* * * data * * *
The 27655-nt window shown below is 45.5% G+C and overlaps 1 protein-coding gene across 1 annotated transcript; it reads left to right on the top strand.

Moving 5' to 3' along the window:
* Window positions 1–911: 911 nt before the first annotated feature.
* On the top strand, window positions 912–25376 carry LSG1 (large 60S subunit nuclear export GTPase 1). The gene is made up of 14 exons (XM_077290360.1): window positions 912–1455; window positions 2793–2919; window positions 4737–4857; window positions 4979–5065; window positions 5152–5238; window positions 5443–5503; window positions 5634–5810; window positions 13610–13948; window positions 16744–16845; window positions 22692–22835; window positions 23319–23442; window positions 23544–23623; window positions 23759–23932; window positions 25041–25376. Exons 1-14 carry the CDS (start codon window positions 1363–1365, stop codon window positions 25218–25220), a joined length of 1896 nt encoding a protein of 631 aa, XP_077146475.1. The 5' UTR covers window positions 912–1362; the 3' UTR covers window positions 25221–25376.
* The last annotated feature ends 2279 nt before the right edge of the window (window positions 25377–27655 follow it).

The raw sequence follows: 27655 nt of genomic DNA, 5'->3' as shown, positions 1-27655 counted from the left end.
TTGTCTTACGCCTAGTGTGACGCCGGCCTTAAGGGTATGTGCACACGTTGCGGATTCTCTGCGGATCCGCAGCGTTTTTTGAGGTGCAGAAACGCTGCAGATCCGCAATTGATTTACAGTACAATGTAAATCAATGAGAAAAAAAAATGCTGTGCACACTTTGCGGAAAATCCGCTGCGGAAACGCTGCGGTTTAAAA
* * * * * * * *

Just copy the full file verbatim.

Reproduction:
The 27655-nt window shown below is 45.5% G+C and overlaps 1 protein-coding gene across 1 annotated transcript; it reads left to right on the top strand.

Moving 5' to 3' along the window:
* Window positions 1–911: 911 nt before the first annotated feature.
* On the top strand, window positions 912–25376 carry LSG1 (large 60S subunit nuclear export GTPase 1). The gene is made up of 14 exons (XM_077290360.1): window positions 912–1455; window positions 2793–2919; window positions 4737–4857; window positions 4979–5065; window positions 5152–5238; window positions 5443–5503; window positions 5634–5810; window positions 13610–13948; window positions 16744–16845; window positions 22692–22835; window positions 23319–23442; window positions 23544–23623; window positions 23759–23932; window positions 25041–25376. Exons 1-14 carry the CDS (start codon window positions 1363–1365, stop codon window positions 25218–25220), a joined length of 1896 nt encoding a protein of 631 aa, XP_077146475.1. The 5' UTR covers window positions 912–1362; the 3' UTR covers window positions 25221–25376.
* The last annotated feature ends 2279 nt before the right edge of the window (window positions 25377–27655 follow it).

The raw sequence follows: 27655 nt of genomic DNA, 5'->3' as shown, positions 1-27655 counted from the left end.
TTGTCTTACGCCTAGTGTGACGCCGGCCTTAAGGGTATGTGCACACGTTGCGGATTCTCTGCGGATCCGCAGCGTTTTTTGAGGTGCAGAAACGCTGCAGATCCGCAATTGATTTACAGTACAATGTAAATCAATGAGAAAAAAAAATGCTGTGCACACTTTGCGGAAAATCCGCTGCGGAAACGCTGCGGTTTAAAA